Friday, March 21, 2008

Like the Atmosphere -- Delayed

Lack of time precludes a discussion until next weekend. In summary, there is little change to my thoughts as written 15 March. Tropical convective forcing has become better organized across the Eastern Hemisphere and is currently propagating east. The core of this enhanced rainfall is on the equator at roughly 110E. The tropical circulation is responding with anomalous twin upper tropospheric anticyclones around 60E and downstream cyclones near 150E (baroclinic mode). RWDs tied to this forcing are leading to a discontinuous retrogression of circulation anomalies across the extratropical PNA sector. For example, a large anticyclonic gyre is developing ~45-50N/160E having wind speed anomalies ~30-40m/s at 250mb.

A serious monitoring issue is if there may be ocean-atmosphere coupling to the very warm (with deep positive anomalies) west central-South Pacific Ocean SSTs during the next few weeks once the tropical convective forcing comes out. We are also at the time of year when equatorial east Pacific Ocean SSTs are the warmest climatologically especially west of South America. In fact, equatorial SST totals from ~120W to the date line have warmed to at least 25-27C going along with the recent weakening of the cool anomalies (~minus 1-2C; lowest in the region of the date line per TAO buoy data). Bottom line; stay tuned about the future of El-Viejo.

The tropical forcing and other dynamical processes linked to the extratropics are beginning to add some westerly wind flow to the global atmosphere, with a large contribution coming from the Western Hemisphere upper troposphere across the equatorial Pacific Ocean. Hence there is some poleward propagation of the anomalous zonal mean easterly wind flows into the subtropical atmospheres of both hemispheres. However, global relative AAM is still ~3 standard deviations below the R1 data climatology (through 17 March) as part of a strong projection in GWO phase 3. Whether or not we get a robust orbit to phase 5 of the GWO during the next few weeks is unclear.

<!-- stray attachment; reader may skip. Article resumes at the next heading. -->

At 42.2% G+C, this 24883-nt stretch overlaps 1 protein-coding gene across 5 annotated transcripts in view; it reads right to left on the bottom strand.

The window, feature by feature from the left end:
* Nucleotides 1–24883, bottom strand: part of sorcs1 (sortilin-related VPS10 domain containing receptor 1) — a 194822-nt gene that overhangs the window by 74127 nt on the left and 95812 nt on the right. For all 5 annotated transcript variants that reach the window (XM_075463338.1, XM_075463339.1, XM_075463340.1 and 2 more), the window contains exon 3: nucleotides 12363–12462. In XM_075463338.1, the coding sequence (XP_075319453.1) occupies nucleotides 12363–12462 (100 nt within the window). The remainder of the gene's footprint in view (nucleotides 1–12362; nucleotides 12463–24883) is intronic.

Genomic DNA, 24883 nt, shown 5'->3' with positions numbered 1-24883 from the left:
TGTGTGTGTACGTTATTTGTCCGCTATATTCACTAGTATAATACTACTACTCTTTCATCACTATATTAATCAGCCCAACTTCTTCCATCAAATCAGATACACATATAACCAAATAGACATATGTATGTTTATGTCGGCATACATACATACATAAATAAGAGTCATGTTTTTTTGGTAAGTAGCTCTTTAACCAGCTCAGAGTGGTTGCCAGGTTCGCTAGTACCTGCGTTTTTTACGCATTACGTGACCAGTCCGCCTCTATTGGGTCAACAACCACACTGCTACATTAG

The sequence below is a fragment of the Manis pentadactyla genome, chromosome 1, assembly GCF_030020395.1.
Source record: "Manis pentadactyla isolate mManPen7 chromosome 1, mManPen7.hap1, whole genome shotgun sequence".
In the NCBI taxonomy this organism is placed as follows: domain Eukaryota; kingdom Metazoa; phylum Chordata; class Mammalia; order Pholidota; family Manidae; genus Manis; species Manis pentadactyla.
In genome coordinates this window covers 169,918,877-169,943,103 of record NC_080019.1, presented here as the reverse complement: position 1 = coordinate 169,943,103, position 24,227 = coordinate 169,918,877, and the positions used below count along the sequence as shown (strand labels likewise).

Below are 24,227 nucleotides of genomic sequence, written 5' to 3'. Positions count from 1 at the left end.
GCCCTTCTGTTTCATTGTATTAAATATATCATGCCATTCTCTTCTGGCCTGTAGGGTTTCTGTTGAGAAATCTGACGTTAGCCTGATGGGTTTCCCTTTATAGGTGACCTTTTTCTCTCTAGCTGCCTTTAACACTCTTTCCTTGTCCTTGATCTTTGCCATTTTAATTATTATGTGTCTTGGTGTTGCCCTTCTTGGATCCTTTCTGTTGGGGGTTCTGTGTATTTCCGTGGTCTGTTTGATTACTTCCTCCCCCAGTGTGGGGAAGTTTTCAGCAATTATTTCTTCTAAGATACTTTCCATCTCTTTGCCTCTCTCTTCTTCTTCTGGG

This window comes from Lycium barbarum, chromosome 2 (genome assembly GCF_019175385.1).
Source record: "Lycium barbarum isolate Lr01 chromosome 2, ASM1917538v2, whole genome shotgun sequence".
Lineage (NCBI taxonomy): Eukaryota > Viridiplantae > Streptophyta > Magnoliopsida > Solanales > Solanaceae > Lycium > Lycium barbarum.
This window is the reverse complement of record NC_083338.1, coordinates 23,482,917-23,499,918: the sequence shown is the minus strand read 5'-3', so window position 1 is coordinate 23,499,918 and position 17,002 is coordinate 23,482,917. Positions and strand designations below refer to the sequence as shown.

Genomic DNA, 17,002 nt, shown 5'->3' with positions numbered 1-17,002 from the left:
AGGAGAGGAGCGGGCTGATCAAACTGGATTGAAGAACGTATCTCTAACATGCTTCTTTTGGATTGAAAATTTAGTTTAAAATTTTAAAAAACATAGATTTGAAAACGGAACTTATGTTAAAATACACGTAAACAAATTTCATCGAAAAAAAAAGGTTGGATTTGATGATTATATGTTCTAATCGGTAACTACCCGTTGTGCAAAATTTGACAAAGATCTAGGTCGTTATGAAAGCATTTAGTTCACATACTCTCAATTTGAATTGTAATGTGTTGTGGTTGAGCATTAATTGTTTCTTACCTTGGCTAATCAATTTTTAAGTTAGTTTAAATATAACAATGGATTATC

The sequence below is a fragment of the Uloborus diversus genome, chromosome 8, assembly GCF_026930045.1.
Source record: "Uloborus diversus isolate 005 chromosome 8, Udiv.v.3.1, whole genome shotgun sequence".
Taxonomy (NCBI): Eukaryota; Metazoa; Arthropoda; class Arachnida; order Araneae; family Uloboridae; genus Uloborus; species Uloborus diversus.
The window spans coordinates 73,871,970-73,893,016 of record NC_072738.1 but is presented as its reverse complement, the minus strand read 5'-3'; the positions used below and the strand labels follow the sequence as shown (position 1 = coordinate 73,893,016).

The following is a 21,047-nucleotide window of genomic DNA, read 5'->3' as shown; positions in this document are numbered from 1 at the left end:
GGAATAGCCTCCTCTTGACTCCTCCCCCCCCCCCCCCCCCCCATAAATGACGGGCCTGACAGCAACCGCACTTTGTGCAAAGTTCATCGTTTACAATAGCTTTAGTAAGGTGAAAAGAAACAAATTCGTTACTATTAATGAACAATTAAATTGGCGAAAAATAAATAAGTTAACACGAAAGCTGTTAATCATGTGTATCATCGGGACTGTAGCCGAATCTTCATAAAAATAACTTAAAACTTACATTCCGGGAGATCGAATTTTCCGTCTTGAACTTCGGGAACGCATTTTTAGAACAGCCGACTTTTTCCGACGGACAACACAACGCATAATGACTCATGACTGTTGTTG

In any event, I again need to emphasize that whether or not the tropical forcing discussed above is evolving into MJO #4 is irrelevant. That component, working with other dynamical processes considered within the GSDM framework, will have impacts on the global weather including the USA during the next few weeks.

A modification I think that should be added to the USA outlooks discussed last weekend is a growing concern I have about the storm track becoming displaced somewhat to the north. I have been suggesting some possibility of southward shifts at times due to feedbacks from higher latitude blocking (taking into account what follows below).

However, zonal mean easterly wind flow anomalies propagating off the equator into the subtropics suggest (in this current situation) a significant increase in the probability of anomalously strong mid-latitude ridges. Hence, at least for the next few weeks the greatest impacts from western USA troughs moving into the Plains may become more focused across the northern half of the country. The latter is not good news for locations such as southwest Kansas into west Texas where drought may significantly worsen.


An experimental quasi-phase space plot of the GSDM utilizing time series of normalized global relative AAM time tendency (Y-axis) and normalized global relative AAM anomaly (X-axis) can be found at

We call the behavior of this plot the Global Wind Oscillation (GWO). While the intent of the legacy GSDM is to extend current thinking beyond the MJO, the GWO quantifies variations used to derive the original GSDM in a manner that is “user friendly” analogous to the WH(2004) “convention”. In addition, the GWO plot does not have the ENSO signal removed.

Please see the revised description of the GSDM per above link. Also, I encourage the readers to study the annotated MJO and GWO phase space plots to help relate the global variations explained by those techniques to “weather”.

Links to CPC and PSD ENSO discussions, and other information:

These are probabilistic statements, and work is ongoing to quantify in future posts (for example, risk assessment maps, signal to noise ratio plots and shifts of probability). We hope that an opportunity will arise for us (soon) to have a dedicated web page effort to expedite more objectively, with rigor, thoroughness and verification.

The WB (2007) paper on the GSDM has been published in the February issue of MWR. In addition, a two-part paper is in preparation by WB that will formally introduce the GWO. Given shift work and upcoming travel, updates will be difficult. I will try to issue a discussion the weekend of 29-30 March.

Ed Berry

No comments: